Dog attack leaves child with multiple stitches - WMC Action News 5 - Memphis, Tennessee

Dog attack leaves child with multiple stitches

(WMC-TV) - A little boy nearly had his ear bitten off by a neighborhood dog Monday. T.J. Lemon, 8, is sporting scratches and stitches on his back, lip, cheek, head and even in his ear.

"I thought I was going to die," said T.J.

T.J. is a third grader who was playing after school when a neighborhood pit bull got loose.

"And he just came out of nowhere," said T.J. describing the attack. "I was trying to run toward my friends, but the dog had got to me. It was biting me. Then I thought, 'What of he gets me in the neck?'"

His father heard the screams.

"And I started panicking. I was like, 'I hope that's not my son.' So I started running," said Torre Lemon."The closer I got, the closer I saw my son being mauled by a pit bull."

Torre Lemon pulled the dog off. His bicep is now bandaged.

Police said Memphis Animal Services has custody of the dog. The staff does not what do with him.

The Lemon family hopes he is not returning to the neighborhood.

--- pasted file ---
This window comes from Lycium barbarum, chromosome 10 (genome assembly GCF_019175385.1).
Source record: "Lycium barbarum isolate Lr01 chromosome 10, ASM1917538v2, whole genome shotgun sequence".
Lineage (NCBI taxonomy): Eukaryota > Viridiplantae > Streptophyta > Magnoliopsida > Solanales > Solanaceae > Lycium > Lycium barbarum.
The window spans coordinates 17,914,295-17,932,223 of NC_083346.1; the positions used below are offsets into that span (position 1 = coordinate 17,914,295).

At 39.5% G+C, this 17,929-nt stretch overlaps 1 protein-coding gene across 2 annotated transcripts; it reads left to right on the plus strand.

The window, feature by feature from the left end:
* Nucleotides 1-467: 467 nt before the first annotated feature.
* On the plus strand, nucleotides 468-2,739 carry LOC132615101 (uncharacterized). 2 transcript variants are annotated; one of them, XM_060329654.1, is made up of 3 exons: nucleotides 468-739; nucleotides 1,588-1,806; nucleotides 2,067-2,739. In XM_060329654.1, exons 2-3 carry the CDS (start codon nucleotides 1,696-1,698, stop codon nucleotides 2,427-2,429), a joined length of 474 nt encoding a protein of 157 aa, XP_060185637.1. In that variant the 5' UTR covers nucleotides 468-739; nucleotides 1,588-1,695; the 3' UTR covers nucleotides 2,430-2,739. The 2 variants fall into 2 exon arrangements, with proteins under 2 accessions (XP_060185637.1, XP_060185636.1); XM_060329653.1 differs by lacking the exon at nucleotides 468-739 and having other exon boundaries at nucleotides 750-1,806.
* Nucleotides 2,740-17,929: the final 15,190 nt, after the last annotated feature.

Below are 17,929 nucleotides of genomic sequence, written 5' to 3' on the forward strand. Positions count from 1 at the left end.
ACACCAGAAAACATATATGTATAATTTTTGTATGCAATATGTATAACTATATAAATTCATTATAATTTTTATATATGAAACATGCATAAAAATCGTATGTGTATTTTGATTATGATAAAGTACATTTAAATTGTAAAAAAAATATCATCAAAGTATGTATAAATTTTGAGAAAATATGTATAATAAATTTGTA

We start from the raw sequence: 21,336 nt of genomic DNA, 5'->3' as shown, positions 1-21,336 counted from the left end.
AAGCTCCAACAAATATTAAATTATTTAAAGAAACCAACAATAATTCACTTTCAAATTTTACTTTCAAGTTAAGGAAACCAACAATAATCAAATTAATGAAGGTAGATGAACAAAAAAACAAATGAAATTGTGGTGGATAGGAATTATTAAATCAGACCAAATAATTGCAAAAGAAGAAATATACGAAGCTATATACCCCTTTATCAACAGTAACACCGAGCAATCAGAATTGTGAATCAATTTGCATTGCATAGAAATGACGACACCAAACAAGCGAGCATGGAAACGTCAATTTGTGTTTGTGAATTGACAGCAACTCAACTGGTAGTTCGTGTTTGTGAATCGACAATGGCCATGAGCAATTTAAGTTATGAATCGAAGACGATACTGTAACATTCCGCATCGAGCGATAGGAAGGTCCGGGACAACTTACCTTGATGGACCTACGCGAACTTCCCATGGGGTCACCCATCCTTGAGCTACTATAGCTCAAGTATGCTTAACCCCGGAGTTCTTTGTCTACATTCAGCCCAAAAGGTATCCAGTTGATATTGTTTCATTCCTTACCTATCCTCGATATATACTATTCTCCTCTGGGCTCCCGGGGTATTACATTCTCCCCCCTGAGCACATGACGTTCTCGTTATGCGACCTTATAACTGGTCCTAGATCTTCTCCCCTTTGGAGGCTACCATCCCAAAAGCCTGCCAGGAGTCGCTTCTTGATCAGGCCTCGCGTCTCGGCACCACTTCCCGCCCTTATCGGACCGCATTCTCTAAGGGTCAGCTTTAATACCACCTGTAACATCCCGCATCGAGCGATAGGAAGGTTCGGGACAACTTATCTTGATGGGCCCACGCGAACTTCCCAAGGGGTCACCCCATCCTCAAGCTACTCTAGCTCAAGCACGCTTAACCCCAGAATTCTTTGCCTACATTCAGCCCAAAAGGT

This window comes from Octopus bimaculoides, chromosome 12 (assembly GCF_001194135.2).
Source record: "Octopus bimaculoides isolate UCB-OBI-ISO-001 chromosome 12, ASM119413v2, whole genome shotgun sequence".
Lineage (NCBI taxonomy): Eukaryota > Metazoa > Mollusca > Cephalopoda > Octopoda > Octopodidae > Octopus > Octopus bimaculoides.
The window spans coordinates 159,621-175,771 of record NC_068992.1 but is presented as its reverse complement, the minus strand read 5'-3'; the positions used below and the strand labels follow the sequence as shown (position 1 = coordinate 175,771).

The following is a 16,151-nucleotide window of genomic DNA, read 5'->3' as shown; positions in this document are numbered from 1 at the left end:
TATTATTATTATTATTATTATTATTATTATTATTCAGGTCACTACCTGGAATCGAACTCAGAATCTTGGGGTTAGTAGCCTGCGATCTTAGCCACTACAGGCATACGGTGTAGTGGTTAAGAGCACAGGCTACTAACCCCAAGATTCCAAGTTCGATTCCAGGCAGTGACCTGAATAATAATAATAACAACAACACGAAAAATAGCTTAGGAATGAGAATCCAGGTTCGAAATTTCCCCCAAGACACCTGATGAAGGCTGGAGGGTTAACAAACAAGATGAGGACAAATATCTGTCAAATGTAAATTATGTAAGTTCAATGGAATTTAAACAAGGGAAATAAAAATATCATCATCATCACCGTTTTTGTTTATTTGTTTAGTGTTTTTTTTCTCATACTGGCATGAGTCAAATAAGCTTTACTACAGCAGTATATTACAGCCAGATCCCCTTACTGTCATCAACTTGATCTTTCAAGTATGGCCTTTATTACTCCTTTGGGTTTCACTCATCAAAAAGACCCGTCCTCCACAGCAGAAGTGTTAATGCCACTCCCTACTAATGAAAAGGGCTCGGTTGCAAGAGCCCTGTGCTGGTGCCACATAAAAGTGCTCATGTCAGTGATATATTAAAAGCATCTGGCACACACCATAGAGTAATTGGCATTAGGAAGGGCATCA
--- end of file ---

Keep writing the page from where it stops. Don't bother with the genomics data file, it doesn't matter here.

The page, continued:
"If a dog is coming at a police officer they don't ask questions," said Torre. "Why would you want to give a dog back to somebody whereas this dog could get out and do this to another child?"

The dog owner did get a citation, and the dog was behind a fence.

It appears some other neighborhood children may have been playing with the gate, and the dog got out, as a result.

T.J.'s story is bound to spark debate about the breed. The family just hopes never to see this particular dog again.

In regard to the dog's breed, the Humane Society of Memphis and Shelby County released this statement:

Without knowing the level of the dog's socialization, whether he is neutered, and whether he is owned or stray, it is difficult to say what led to this happening. What we can tell you is that any breed of dog can be involved in a bite or serious attack. Some key things that can prevent dog bites and attacks are responsible ownership, which includes proper containment of your dog(s) and supervision of your dog(s) with other animals and people; and proactive community spay/neuter efforts, which reduce the number of stray dogs that can pose a threat to the public. Spay/neuter is equally important in owned dogs, as un-neutered dogs are more than 2.6 times more likely to bite than neutered dogs, according to Humane Society of the United States statistics.

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